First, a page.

Sterile Processing is a distinct health profession that focuses on the direct support of patients who are undergoing any type of procedure or surgical intervention. Sterile processing professionals are vital members of the overall surgical and operational care team, preparing, inspecting, processing, cleaning and sterilizing various types of surgical equipment and advanced medical devices. In honor of Sterile Processing Week 2021, October 10-16th, we wanted to showcase an inside look into the life of one of our skilled team members. We spoke with Randalyn Walters, CRCST, CSPDT, CIS, CER, CHL, CSPDM. Randalyn is new to our team and brings an innovative and creative approach to sterile processing initiatives.
How Would You Describe the Work of a Sterile Processing Technician?
A sterile processing technician is a multifaceted role. They are expected to deliver quality products in immediate, urgent timeframes where sometimes it’s nearly impossible. Being an SPD professional requires dedication, critical thinking, and intense work. We push, pull, and lift up to 2.5 tons of equipment in an 8-hour shift, all while focusing on the safety of ourselves and our teammates. The workflow of sterile processing duties begins when medical equipment is received in our receiving area, known as decontamination. This space is highly regulated and high amounts of throughput travels each day. Here it is required we protect ourselves from potential pathogenic microorganisms, working hard to break the chain of infection. Cleaning is the first step in our reprocessing cycle. If items are not cleaned properly, they cannot be sterilized properly in the next phases of the cycle. Its pertinent to our patient’s safety that specific chemistries be utilized to clean, along with time, manual labor, and heavy machinery assisting in the process. Once items are cleaned, we inspect every instrument for functionality, cleanliness, and organization. Prior to sterilization, all instruments must be safe for use to ensure proper handling for our surgeons while also eliminating the chance for patient harm.
What Does Your New Position Involve?
Being an educator is so much more than training and onboarding new hires. While those duties are absolutely critical to the success of our departments, it is really more about sustainability and the retention of knowledge. With the advancement in medical devices and reprocessing equipment, it is important in this industry to focus on new, effective ways to reach your associates. I am currently working to help develop a standard education program for our sterile processing solutions, as well as find opportunities for improvements to the way we educate associates by utilizing innovative platforms, reaching people virtually, and developing content that is easy to understand. I am so excited to be a part of such a collaborative team with so much experience and knowledge. We are moving in a direction I haven’t seen much of in the industry, and sterile processing departments should be excited about the dedication and quality focus on their patients and also their staff. I want to share all the valuable experience I have gained with as many people as I possibly can to hopefully shed light on the importance of sterile processing and the detailed expertise it requires.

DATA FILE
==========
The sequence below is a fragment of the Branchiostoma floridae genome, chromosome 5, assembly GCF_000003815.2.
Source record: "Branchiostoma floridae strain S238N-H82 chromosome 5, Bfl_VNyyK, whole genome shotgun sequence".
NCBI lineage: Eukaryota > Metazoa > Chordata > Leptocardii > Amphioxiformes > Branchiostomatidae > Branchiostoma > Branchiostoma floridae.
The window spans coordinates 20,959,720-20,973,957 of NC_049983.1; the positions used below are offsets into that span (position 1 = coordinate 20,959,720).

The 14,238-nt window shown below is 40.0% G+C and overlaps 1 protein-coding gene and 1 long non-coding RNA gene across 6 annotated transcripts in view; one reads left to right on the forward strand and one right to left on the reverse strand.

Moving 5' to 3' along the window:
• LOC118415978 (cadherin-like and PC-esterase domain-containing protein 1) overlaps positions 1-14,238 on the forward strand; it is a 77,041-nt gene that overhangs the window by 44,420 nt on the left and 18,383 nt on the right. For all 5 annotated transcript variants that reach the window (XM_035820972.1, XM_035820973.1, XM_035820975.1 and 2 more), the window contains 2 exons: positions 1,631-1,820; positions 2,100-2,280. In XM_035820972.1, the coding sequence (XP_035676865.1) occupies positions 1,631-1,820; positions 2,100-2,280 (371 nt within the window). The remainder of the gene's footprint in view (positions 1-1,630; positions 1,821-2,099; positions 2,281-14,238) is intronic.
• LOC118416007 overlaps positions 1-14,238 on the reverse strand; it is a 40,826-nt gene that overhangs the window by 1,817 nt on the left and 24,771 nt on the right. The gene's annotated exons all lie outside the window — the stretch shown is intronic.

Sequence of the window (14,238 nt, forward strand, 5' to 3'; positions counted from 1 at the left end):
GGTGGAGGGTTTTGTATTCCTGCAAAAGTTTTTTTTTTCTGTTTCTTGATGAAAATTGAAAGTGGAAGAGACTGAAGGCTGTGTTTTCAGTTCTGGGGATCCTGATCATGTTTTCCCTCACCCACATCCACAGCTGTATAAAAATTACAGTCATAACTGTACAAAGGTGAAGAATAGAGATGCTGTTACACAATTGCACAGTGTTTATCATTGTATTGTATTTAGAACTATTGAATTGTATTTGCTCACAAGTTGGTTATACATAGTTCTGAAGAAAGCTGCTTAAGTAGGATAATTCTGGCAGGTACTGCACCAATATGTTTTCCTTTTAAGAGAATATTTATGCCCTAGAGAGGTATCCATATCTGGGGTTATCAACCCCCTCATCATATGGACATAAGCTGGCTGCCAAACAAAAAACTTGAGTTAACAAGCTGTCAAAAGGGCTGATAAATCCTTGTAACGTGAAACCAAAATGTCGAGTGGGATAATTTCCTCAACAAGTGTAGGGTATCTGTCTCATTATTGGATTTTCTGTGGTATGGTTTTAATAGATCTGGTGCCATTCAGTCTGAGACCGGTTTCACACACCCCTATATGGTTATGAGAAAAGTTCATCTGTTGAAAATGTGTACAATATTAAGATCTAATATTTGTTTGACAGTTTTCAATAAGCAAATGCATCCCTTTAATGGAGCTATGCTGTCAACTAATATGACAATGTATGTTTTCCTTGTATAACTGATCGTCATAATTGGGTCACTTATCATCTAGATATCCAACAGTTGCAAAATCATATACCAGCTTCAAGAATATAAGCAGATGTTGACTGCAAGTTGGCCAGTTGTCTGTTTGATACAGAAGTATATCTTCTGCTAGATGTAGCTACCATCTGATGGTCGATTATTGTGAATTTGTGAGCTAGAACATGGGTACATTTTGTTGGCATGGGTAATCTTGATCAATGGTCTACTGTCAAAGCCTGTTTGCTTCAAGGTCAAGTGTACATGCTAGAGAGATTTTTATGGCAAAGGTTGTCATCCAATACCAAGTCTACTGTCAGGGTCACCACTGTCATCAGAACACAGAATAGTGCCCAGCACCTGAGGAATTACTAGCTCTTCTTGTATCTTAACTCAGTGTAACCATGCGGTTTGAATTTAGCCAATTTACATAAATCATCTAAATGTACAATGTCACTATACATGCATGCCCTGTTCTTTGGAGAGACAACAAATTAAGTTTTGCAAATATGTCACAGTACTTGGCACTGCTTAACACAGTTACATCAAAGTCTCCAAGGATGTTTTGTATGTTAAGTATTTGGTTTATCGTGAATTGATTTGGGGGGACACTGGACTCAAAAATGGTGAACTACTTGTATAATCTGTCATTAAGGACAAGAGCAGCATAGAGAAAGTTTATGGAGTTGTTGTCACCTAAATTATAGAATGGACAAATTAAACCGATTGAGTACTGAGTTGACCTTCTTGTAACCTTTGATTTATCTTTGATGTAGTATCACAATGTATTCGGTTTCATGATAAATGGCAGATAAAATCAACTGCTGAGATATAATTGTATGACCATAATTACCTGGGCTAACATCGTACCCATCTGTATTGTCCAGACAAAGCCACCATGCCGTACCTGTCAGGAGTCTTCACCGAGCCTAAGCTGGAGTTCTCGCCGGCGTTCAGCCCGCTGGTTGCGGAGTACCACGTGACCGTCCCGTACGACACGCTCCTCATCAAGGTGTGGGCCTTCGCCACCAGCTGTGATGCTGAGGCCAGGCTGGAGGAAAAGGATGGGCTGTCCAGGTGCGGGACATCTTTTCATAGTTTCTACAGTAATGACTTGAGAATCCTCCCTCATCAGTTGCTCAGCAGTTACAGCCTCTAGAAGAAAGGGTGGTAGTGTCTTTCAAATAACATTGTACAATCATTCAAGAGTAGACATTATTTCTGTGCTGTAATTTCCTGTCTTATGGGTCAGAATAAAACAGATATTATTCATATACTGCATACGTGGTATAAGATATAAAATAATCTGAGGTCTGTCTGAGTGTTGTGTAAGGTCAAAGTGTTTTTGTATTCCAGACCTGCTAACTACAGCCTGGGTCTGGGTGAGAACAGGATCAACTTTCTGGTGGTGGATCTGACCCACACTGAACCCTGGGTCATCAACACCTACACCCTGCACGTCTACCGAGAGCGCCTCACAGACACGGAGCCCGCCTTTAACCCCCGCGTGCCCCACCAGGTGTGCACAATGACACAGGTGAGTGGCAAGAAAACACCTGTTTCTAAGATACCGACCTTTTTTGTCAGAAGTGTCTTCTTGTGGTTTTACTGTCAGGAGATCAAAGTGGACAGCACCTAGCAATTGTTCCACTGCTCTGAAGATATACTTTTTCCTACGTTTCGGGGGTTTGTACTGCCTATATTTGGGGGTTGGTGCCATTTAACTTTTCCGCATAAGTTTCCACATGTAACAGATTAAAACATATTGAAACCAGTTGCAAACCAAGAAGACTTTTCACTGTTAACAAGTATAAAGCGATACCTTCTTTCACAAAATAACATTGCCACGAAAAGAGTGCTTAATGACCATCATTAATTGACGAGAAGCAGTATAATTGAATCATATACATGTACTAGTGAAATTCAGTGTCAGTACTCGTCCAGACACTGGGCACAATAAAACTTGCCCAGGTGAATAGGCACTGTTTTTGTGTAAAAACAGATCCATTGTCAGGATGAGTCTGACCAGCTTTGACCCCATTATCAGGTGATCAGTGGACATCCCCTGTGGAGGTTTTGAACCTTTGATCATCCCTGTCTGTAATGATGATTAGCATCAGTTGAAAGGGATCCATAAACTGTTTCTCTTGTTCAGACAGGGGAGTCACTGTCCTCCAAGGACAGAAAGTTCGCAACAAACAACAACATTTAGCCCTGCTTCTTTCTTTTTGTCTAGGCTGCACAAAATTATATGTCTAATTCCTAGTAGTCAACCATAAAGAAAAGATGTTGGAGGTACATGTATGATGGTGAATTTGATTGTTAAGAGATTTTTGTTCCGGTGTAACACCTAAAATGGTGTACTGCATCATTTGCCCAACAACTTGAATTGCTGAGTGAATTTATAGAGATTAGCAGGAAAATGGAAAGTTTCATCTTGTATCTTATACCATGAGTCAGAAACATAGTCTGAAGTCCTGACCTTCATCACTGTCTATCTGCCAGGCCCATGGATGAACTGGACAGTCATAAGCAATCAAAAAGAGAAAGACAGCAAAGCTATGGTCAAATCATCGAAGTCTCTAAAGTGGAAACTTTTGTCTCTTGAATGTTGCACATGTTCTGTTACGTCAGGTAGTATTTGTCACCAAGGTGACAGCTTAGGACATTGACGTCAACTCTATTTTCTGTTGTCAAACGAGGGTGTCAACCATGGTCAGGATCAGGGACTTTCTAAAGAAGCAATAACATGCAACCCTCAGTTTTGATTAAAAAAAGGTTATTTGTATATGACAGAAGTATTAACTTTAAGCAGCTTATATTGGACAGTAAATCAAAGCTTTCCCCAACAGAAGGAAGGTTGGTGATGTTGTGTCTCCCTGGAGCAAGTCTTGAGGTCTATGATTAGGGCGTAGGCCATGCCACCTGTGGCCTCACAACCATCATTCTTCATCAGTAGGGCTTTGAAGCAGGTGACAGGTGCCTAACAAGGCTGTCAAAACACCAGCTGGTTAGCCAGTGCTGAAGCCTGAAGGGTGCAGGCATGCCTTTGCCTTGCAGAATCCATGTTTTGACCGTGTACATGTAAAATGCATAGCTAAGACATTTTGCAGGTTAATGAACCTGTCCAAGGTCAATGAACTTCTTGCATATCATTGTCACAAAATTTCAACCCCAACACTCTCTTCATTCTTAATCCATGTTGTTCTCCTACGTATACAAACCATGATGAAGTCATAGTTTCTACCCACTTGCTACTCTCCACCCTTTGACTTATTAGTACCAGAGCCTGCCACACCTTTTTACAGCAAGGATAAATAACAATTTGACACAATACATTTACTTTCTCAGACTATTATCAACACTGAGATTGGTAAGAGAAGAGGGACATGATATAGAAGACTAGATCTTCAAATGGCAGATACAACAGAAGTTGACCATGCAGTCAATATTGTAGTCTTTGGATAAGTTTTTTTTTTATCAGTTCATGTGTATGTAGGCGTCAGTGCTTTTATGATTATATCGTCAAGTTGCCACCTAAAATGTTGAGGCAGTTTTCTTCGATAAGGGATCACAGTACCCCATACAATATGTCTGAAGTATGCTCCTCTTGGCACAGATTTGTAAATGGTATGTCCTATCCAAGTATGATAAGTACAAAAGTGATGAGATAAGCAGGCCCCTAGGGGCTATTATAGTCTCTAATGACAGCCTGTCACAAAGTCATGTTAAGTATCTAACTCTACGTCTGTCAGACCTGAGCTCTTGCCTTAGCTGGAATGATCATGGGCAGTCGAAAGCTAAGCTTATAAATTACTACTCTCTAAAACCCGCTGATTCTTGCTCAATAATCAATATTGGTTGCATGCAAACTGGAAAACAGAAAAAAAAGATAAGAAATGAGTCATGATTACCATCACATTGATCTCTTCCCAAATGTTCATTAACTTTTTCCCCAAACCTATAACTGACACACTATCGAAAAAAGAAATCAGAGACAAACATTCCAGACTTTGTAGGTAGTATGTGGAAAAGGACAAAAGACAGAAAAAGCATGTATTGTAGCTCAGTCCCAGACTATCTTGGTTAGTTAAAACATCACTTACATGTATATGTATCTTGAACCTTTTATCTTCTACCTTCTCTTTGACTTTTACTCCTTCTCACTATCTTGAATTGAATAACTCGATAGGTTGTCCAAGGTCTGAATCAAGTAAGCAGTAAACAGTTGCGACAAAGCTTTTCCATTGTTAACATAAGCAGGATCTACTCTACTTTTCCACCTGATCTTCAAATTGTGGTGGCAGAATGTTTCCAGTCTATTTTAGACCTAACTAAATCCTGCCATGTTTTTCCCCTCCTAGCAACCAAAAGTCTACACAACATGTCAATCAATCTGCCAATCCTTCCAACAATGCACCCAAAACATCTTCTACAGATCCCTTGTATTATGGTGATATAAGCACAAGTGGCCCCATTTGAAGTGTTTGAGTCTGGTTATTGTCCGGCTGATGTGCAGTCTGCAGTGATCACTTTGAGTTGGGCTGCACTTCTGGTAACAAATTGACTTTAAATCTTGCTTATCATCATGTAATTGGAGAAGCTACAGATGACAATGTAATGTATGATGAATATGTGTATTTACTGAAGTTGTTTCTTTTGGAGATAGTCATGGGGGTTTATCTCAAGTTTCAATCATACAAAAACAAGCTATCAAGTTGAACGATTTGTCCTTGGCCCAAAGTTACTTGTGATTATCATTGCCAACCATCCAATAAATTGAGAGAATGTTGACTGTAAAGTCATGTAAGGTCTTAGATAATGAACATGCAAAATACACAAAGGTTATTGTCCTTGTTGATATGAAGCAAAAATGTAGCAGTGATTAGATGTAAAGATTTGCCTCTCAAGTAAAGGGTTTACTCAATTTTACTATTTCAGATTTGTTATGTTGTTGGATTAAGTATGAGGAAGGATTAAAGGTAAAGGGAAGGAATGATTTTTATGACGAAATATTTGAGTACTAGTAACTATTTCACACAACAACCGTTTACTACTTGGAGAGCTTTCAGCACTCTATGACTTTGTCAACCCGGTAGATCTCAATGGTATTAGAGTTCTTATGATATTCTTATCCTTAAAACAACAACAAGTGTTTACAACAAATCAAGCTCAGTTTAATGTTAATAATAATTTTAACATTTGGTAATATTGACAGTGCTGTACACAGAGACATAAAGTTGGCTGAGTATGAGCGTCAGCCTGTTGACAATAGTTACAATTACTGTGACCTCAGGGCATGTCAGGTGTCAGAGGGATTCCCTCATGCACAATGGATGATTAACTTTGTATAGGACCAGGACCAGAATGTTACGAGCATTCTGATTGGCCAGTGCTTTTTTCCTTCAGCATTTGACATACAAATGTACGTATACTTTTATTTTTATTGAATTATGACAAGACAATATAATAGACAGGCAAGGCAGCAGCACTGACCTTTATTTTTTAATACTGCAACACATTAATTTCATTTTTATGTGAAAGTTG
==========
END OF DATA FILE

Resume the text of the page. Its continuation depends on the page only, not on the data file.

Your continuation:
What Challenges Have You Faced Working in Sterile Processing?
Getting recognized in sterile processing and earning respect is quite a challenge. Many of the sterile processing professionals out there spend their entire career in this industry without real recognition. We should be treated with the same respect as our peers. That being said, the industry is evolving and now, more than ever, I see a shift in the way organizations are structuring their departments. Having support from leadership to better understand the requirements to run a well-oiled machine in SPD is challenging and costs money. Most of the time, the challenges include a lack of inventory to provide the support for the volume increases in surgical cases, having the resources available to staff the department and develop your team, and getting the sterile processing personnel more involved with surgery! All perioperative staff should spend time learning from their SPD teams, not just coming down when they need something, but really learning and building respect and ever lasting relationships with the team that holds them up. I believe that is what it’s all about.
Why is Celebrating SPD Week Important to You?
Sterile processing is the hidden powerhouse of the hospital. Not only would surgery not be able to function without us but, as many are aware, the surgical operations of healthcare bring in a vast majority of the revenue. I recently shared a brief capture of what I feel is sterile processing and I’d like to share it again here:
We don’t know what we are walking into each day.
We don’t want to have the backlog that we do.
We rely on our supporting teams.
We rely on Biomed.
We rely on Engineering.
We don’t have a choice – to or not to.
We lift, push, pull, and move tons daily.
We don’t ask questions when we’re asked to transition our workload.
We are always expected to work, in even some of the most difficult conditions.
We have to work as a team or we fail.
We strive to be recognized.
We don’t want to be misunderstood.
We carry technical skills that take many years to master.
We are expected to identify hundreds of thousands of surgical instruments.
We don’t intend for quality defects.
We care about positive outcomes.
We care for our patients that we never get to see.
We ARE the heroes of healthcare- without us there would be
Without SURGERY patients would suffer.
I am a passionate sterile processing professional – and, yes, I love what I do!